Log in

Spielberg Still Mum on <I>A.I.</I>

12 Feb, 2002 By: Ralph Tribbey

Director Steven Spielberg will maintain his DVD silence with the Mar. 5 release of A.I. Artificial Intelligence, but the disc will include just about everyone else' point of view.

In an open and often revealing show-and-tell of the decisionmaking and wizardry behind A.I., DreamWorks Home Entertainment executives and the DVD's production team fielded questions about the double-disc release.

A.I. special features producer Laurent Bouzereau addressed the sometimes touchy issue of Spielberg's lack of audio commentaries on his DVD. "There is no commentary as it is redundant," says Bouzereau, who has worked closely with the director to provide special feature content on the DVDs of both Jaws: The 25th Anniversary Collector's Edition and Jurassic Park: The Lost World. Universal Studios Home Entertainment released both titles, also without commentary from Spielberg.

Instead, consumers will find a bonus disc containing nearly two hours of special features prepared by Bouzereau and his crew.

The group got exclusive access to the sets, actors and production crew to film a series of featurettes "documenting the film for the DVD from different viewpoints," Bouzereau said. Viewers get a peek at the film from a range of perspectives including acting, set design, lighting, music, robotics and sound, to name just a few, in a series of menu options on the bonus disc.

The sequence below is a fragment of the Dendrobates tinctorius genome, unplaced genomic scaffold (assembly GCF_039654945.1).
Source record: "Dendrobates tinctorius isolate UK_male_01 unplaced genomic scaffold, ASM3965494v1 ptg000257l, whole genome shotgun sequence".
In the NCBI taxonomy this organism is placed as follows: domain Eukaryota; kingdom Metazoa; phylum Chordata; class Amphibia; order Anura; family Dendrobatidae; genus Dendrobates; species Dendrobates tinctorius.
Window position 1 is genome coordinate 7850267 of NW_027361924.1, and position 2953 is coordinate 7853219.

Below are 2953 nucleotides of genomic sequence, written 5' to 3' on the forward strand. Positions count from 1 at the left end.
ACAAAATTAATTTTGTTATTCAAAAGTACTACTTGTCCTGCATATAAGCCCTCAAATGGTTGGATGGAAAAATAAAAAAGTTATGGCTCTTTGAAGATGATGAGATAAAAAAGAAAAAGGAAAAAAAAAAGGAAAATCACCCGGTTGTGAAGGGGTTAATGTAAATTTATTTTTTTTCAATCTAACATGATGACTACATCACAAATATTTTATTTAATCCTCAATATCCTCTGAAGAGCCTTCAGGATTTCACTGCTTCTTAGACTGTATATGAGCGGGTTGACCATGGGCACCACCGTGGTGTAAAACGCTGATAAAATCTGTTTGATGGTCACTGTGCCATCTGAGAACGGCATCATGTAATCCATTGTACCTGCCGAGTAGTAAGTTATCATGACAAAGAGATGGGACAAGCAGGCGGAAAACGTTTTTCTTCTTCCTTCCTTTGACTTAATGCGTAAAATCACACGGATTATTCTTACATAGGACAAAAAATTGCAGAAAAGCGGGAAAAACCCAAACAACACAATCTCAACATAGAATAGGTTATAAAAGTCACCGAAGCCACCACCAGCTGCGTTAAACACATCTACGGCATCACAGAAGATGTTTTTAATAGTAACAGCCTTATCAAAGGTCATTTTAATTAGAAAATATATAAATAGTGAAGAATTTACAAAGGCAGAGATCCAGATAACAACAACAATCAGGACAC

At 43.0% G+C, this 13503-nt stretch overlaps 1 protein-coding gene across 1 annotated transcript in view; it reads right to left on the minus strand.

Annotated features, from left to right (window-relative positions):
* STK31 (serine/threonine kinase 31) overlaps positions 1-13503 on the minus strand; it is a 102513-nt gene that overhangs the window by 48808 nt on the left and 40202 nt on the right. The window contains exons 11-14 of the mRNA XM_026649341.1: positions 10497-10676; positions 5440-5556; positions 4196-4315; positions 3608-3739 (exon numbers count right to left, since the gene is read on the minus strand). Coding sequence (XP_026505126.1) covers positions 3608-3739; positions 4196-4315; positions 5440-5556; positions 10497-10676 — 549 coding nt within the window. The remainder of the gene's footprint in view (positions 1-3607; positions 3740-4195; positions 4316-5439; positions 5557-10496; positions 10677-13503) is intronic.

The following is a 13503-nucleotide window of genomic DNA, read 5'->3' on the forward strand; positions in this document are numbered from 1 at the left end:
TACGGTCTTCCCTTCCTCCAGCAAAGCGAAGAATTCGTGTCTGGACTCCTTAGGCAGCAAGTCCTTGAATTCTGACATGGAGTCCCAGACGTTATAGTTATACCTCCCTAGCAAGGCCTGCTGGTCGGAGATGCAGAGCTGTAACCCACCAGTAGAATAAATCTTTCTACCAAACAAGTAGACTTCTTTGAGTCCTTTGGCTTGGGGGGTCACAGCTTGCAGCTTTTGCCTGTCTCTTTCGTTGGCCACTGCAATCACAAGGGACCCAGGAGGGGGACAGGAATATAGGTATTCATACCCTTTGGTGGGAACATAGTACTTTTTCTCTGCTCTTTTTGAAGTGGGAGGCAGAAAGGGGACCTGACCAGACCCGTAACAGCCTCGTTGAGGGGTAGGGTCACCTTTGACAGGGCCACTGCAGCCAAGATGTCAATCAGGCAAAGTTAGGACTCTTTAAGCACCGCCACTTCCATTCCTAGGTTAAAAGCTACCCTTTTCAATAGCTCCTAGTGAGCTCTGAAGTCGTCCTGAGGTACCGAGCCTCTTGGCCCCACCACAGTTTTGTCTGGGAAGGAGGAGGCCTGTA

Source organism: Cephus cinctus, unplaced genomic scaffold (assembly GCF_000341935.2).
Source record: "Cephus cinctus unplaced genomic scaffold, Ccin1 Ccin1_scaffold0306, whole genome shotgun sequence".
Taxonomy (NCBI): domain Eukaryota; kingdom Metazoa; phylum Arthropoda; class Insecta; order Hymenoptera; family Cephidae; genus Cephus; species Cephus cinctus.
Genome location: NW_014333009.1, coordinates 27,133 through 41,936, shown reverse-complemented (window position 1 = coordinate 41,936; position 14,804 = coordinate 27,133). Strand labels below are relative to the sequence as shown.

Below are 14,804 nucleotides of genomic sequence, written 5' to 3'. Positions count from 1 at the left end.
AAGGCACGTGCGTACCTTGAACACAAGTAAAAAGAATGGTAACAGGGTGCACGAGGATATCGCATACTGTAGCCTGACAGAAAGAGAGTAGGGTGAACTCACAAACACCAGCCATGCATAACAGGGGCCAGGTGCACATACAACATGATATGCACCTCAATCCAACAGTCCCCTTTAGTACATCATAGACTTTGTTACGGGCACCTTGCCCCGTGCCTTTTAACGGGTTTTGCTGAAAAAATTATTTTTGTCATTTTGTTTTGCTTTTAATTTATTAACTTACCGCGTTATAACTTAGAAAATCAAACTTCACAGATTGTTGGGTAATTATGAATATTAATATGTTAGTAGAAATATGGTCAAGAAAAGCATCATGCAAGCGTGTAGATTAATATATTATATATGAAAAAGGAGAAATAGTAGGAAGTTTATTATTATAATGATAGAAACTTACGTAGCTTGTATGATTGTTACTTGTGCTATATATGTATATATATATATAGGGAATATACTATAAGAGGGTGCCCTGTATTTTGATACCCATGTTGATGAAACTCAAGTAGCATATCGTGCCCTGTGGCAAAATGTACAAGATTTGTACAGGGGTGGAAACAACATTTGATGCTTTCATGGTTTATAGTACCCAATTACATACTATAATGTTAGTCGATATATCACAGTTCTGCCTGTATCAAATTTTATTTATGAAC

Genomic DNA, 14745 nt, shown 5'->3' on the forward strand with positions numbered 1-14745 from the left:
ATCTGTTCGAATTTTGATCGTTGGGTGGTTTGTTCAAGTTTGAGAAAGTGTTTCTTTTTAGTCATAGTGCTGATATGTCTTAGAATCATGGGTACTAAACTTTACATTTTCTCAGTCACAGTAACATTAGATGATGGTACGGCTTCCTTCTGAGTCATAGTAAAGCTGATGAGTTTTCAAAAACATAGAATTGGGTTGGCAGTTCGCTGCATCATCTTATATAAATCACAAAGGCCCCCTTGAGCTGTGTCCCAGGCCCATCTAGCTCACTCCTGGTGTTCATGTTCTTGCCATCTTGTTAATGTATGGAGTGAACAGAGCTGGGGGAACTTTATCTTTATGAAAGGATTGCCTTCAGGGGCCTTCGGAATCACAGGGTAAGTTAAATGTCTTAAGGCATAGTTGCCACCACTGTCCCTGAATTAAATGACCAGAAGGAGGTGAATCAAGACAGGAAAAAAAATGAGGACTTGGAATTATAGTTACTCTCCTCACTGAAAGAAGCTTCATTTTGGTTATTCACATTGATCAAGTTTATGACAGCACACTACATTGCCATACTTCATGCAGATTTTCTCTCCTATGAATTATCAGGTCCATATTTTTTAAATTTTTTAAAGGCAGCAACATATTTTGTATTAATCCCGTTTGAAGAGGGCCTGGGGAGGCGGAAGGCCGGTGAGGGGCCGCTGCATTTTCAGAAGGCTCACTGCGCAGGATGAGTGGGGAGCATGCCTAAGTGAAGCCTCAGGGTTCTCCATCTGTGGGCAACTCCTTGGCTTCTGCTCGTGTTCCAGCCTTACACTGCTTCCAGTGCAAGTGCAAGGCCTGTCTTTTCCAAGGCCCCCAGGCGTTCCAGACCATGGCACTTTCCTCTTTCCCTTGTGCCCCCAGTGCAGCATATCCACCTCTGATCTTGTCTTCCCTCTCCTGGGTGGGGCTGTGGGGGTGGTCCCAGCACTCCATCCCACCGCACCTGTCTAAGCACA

"It really is a comprehensive look at the making of the film," said Mark Rowen, DreamWorks' DVD producer.

"No footage has been made available" for other venues such as television, DreamWorks domestic head Kelley Sooter emphasized. "This was a very closed set" that yielded material prepared "from a DVD perspective, recognizing the value of DVD."

At DreamWorks "nothing gets on (the DVD) that hasn't been blessed by the director," said Mark Atkinson, head of Video Mastering and DVD Transfers, because each film's director has the final say in content.

Hence, the A.I. DVD has no commentary and no ROM features.

"Our focus was on how the film was made, there is no ROM by choice," Atkinson said.

A.I. arrives on DVD as two separate SKUs, one full frame and one widescreen. Both versions include the same bonus disc.

Ordering patterns for the two formats is generally divided 35 percent for the full frame version and 65 percent for the widescreen version, Sooter said.

"I suppose we could have forced the issue with just one release of the widescreen version," she said, "but why risk losing (open-to-buy) dollars from those who prefer full frame?"

Bookmark it:
Add Comment